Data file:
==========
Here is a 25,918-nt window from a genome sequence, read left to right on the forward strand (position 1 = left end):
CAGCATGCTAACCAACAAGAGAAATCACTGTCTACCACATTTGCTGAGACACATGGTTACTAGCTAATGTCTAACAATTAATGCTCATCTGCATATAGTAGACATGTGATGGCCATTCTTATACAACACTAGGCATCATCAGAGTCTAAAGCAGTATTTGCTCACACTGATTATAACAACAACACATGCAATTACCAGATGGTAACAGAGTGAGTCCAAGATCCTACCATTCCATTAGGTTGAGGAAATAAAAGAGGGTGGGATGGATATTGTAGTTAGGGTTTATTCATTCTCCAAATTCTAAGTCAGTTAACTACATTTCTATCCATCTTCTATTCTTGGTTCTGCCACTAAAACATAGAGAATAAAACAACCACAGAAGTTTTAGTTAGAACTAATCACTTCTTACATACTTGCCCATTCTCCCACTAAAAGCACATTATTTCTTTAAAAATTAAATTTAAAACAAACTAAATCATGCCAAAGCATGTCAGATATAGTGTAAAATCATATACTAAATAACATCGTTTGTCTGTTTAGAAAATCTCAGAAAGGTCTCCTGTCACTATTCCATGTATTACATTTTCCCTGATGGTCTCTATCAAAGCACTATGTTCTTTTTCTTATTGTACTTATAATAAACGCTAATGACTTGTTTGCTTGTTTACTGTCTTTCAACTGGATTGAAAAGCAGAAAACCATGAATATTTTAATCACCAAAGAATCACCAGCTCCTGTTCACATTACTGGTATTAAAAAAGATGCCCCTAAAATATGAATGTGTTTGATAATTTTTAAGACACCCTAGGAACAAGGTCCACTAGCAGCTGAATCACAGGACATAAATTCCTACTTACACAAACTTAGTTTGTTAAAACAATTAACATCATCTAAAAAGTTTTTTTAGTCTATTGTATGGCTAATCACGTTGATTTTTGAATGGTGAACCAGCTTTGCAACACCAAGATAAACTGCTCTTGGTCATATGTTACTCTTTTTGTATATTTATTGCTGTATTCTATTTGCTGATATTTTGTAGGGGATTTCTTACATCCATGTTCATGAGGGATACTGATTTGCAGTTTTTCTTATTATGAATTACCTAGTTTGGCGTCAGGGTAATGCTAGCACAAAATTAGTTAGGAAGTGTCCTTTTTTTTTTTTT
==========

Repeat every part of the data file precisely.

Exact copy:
Here is a 25,918-nt window from a genome sequence, read left to right on the forward strand (position 1 = left end):
CAGCATGCTAACCAACAAGAGAAATCACTGTCTACCACATTTGCTGAGACACATGGTTACTAGCTAATGTCTAACAATTAATGCTCATCTGCATATAGTAGACATGTGATGGCCATTCTTATACAACACTAGGCATCATCAGAGTCTAAAGCAGTATTTGCTCACACTGATTATAACAACAACACATGCAATTACCAGATGGTAACAGAGTGAGTCCAAGATCCTACCATTCCATTAGGTTGAGGAAATAAAAGAGGGTGGGATGGATATTGTAGTTAGGGTTTATTCATTCTCCAAATTCTAAGTCAGTTAACTACATTTCTATCCATCTTCTATTCTTGGTTCTGCCACTAAAACATAGAGAATAAAACAACCACAGAAGTTTTAGTTAGAACTAATCACTTCTTACATACTTGCCCATTCTCCCACTAAAAGCACATTATTTCTTTAAAAATTAAATTTAAAACAAACTAAATCATGCCAAAGCATGTCAGATATAGTGTAAAATCATATACTAAATAACATCGTTTGTCTGTTTAGAAAATCTCAGAAAGGTCTCCTGTCACTATTCCATGTATTACATTTTCCCTGATGGTCTCTATCAAAGCACTATGTTCTTTTTCTTATTGTACTTATAATAAACGCTAATGACTTGTTTGCTTGTTTACTGTCTTTCAACTGGATTGAAAAGCAGAAAACCATGAATATTTTAATCACCAAAGAATCACCAGCTCCTGTTCACATTACTGGTATTAAAAAAGATGCCCCTAAAATATGAATGTGTTTGATAATTTTTAAGACACCCTAGGAACAAGGTCCACTAGCAGCTGAATCACAGGACATAAATTCCTACTTACACAAACTTAGTTTGTTAAAACAATTAACATCATCTAAAAAGTTTTTTTAGTCTATTGTATGGCTAATCACGTTGATTTTTGAATGGTGAACCAGCTTTGCAACACCAAGATAAACTGCTCTTGGTCATATGTTACTCTTTTTGTATATTTATTGCTGTATTCTATTTGCTGATATTTTGTAGGGGATTTCTTACATCCATGTTCATGAGGGATACTGATTTGCAGTTTTTCTTATTATGAATTACCTAGTTTGGCGTCAGGGTAATGCTAGCACAAAATTAGTTAGGAAGTGTCCTTTTTTTTTTTTT